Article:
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Part 4 Contributors

 

Tony Barnstone
Willis Barnstone
Ellen Bass
Christopher Buckley
Neeli Cherkovski
Boris Dralyuk
Alicia Elkort
Mary Fitzpatrick
Michael C. Ford
Kate Gale
Frank X. Gaspar
Dana Gioia
Shotsie Gorman
S.A. Griffin
Donna Hilbert
Brenda Hillman
Glenna Luschei
Phoebe MacAdams
devorah major
Clive Matson
K. Silem Mohammad
Rusty Morrison
Harry Northup
Holly Prado Northup - In Memoriam
Cathie Sandstrom
Shelley Scott - In Memoriam
Daniel Shapiro
Mike Sonksen
Pam Ward
Sholeh Wolpe
Gary Young
Mariano Zaro


Part 1 Contributors

Rae Armantrout
Bart Edelman
David Garyan
Suzanne Lummis
Glenna Luschei
Bill Mohr
D. A. Powell
Amy Uyematsu
Paul Vangelisti
Charles Harper Webb
Bruce Willard
Gail Wronsky

Part 2 Contributors

Elena Karina Byrne
liz gonzález
Grant Hier
Lois P. Jones
Ron Koertge
Glenna Luschei
Rooja Mohassessy
Susan Rogers
Patty Seyburn
Maw Shein Win
Kim Shuck
Lynne Thompson
Carine Topal
Cecilia Woloch

Part 3 Contributors

Michelle Bitting
Laurel Ann Bogen
Laure-Anne Bosselaar
Lucille Lang Day
Corrinne Clegg Hales
Marsha De La O
Charles Jensen
Eloise Klein Healy
Glenna Luschei
Clint Margrave
Henry Morro
Alexis Rhone Fancher
Phil Taggart
David L. Ulin
Jonathan Yungkans
Lorene Zarou-Zouzounis


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Click to enlarge picture Rusty Morrison
Rusty Morrison
Californian Poets Part 4: Six Poems
by
Rusty Morrison


 

 



notes from the understory (level 36, first room)

I’m transferring from one BART train to anther
going in the opposite direction—I’m not ready to go home.

My mind is a thing that’s no longer a functioning conveyance
of thinking.

I hear metal scraping metal
as sparks burn to cinder any meaning I understood.

In my mouth, I taste bitter metal—

all that’s left of what I couldn’t say to my husband last night
when he told me his cancer prognosis.

Sparks fill my mouth, I spit blood.
Scabs form.

In my pocket is a page torn from the Sunday NY Times Art Section
a photo of a painting by Jenny Seville.

She painted a woman’s face covered in scabs, her eyes
staring off to the left,

the way my mother’s eyes stared, just after she died—
open but

inwardly following what seemed to me
endless transfers.



notes from the understory (level 36, second room)

A medium is an intervening substance through which something is
communicated or altered.

I am a cracked window in an abandoned house.
Rain uses me as its medium
to change everything to its likeness.

The crack becomes a medium that lengthens until it disappears
in myriad pieces of broken glass.

Now, I am a medium traipsing from one BART train to another,
picking up gum and cigarette ash
on the sole of one shoe.

A young girl is sitting on the BART train I board.

I take a seat beside her. Her face hasn’t been washed in days,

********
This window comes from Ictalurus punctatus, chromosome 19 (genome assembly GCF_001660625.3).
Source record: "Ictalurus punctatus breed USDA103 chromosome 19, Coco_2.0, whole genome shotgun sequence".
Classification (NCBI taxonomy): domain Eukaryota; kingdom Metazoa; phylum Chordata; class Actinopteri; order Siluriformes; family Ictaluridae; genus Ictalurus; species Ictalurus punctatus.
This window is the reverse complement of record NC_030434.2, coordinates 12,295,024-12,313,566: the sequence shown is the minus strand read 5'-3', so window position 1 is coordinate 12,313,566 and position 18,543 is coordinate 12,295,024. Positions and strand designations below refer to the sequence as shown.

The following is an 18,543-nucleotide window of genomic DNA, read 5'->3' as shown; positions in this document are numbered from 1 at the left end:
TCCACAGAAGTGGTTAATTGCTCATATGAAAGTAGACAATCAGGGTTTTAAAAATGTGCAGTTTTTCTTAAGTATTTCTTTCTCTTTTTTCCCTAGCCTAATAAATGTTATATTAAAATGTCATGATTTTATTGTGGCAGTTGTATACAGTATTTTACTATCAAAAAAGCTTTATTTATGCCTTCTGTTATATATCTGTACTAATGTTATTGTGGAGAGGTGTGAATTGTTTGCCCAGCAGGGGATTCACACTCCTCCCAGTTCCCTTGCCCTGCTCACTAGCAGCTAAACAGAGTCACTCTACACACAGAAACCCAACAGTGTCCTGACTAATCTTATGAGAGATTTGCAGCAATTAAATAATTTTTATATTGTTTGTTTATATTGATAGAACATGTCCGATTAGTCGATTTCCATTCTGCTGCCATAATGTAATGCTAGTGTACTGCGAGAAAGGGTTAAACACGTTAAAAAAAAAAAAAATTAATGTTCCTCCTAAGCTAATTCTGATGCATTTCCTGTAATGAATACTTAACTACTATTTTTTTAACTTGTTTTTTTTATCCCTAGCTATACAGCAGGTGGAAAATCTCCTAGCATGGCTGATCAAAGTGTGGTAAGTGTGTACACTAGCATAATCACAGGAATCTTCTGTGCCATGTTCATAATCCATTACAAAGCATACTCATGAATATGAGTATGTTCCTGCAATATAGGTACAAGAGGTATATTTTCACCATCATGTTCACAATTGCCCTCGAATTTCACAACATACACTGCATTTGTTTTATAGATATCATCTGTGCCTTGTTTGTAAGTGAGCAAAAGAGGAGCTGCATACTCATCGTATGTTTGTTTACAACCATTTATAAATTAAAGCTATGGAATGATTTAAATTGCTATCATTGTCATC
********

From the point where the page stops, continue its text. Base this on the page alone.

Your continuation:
its grime is a medium we let mingle between us.

She’s a girl who isn’t any other child I’d noticed on BART before,
but exactly this girl who
looks straight into my eyes,

giving me eyes again, even as my eyes crack into fragments,
and rain pours in,

neither of us looks away.



notes from the understory (level 36, third room)

Translation is a thing arriving, an impregnation—

one material is delivered

or its delivery is denied.

It may develop impossible properties, contradictions,

self-saturations.

Last night, a translation locked its steel door

and kept me

from understanding the doctor’s report

of my husband’s treatment-resistant cancer prognosis.



notes from the understory (level 37, first room)

My vertigo is no better than it was. I turn on my nightlight anyway,
open H.D.’s TRIBUTE TO FREUD to find the sentence

that I return to, but the words double against each other, leaving
only an echoing

of a “lost idea…taken out of the actual daydream or dream.”

If I close my eyes, my blanket’s heaviness and warmth
become a placenta

feeding me burning redwoods, one charred branch, one blackened
squirrel-pelt, at a time.

My pillows are heavily-weighted storm-clouds,
thick to bursting.

But no cooling rain comes.



notes from the understory (level 37, second room)

I try again to read H.D.’s TRIBUTE TO FREUD, but my vertigo is
worse today. The bedroom elongates, ceiling and floor

both give a small stretch-marked sigh and expand.

H.D. is in my ear warning me:
“any freak-thought, over-thought, will overwhelm you.”

In my whirlpool of concerns about every deadline I’ve missed,
every bill left unpaid,

I can’t resist being drawn deeper, to its bottom.
There, I have work to do,

scrubbing the mold off of all that I refuse to remember.

I wear to bed a black night-shirt that is sometimes made from
the feathers and claws that are all I have

of the mockingbird a stray cat killed and left on my back porch.
Now, silence lives in the tree outside my window.

Sometimes my T-shirt is made of the mother-hands that wrapped
around me while I slept beside her in our one bed—

hands that I could feel were sometimes feathers, sometimes claws.



notes from the understory (level 37, third room)

A T-shirt can sometimes unravel, the way a vertigo
can extend its threads to spiral backward into the gone-place,

and forward into the not-yet. I hear H.D. murmur
that vertigo lets me glimpse how I only ever see

in myself the “reflection of a reflection.”

I’m walking in Holy Sepulcher, the cemetery I used to visit
with my grandmother before her stroke.

We’d put plastic roses and daisies on the family graves.

Now, when I go, I must walk heavily. The dead beneath my feet
won’t easily recognize me without her beside me,

won’t easily open their empty eyes
to let me enter their long, tunneling gaze.

A life can sometimes unravel—the way a T-shirt goes thread-bare
at its selvedge edge. Each of those threads

can be a useful marker of the way I’ve come,
when the dead let me walk into what they see.

What H.D. might mean when she talks of places where “writing
can continue to write itself, and thus be written.”